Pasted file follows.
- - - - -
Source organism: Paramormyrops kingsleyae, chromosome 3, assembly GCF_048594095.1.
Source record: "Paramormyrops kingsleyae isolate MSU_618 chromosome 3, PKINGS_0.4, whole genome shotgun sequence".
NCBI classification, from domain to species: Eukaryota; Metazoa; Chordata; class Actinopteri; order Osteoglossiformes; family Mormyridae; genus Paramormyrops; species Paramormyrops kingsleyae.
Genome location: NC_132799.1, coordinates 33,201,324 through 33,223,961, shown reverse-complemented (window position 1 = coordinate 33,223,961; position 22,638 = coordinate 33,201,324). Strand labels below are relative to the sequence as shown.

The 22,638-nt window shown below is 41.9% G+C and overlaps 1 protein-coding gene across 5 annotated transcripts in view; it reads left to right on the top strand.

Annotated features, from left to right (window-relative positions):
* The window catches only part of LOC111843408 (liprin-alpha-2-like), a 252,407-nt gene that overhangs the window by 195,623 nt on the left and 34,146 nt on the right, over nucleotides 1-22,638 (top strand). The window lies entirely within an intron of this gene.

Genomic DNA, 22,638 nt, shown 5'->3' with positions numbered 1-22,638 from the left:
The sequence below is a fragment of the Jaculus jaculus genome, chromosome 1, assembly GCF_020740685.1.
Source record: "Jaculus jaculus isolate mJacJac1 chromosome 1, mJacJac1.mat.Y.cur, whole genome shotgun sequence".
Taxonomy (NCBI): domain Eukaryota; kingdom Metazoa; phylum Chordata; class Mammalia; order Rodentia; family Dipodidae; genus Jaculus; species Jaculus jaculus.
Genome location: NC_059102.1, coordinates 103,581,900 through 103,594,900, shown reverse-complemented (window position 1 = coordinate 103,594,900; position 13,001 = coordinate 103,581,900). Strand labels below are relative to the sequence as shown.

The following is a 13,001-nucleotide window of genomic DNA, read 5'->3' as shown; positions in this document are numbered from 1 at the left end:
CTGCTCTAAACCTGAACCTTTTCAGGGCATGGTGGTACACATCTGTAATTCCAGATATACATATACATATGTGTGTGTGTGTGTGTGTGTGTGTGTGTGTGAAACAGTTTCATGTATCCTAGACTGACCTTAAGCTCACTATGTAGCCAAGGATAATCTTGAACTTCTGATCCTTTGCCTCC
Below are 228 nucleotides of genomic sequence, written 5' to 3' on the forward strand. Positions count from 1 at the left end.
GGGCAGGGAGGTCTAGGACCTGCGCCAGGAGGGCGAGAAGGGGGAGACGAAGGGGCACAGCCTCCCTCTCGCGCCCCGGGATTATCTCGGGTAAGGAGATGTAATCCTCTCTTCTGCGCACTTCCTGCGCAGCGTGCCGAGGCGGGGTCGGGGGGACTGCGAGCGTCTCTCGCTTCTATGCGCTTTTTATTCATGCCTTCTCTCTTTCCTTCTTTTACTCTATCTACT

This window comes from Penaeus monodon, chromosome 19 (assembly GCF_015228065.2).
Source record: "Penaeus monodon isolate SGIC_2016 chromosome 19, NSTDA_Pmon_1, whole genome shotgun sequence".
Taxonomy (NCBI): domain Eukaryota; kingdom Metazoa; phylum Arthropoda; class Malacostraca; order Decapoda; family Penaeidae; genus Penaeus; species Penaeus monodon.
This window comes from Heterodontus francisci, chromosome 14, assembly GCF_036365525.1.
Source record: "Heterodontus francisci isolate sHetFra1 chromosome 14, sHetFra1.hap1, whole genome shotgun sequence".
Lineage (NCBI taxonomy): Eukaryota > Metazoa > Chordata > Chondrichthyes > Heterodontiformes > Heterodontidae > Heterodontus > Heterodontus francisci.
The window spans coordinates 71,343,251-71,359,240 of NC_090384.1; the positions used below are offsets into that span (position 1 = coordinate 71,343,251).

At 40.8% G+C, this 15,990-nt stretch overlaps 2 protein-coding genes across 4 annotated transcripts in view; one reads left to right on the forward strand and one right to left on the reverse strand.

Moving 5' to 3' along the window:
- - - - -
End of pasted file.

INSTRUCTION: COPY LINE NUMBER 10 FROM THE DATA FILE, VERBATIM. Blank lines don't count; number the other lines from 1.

Source record: "Jaculus jaculus isolate mJacJac1 chromosome 1, mJacJac1.mat.Y.cur, whole genome shotgun sequence".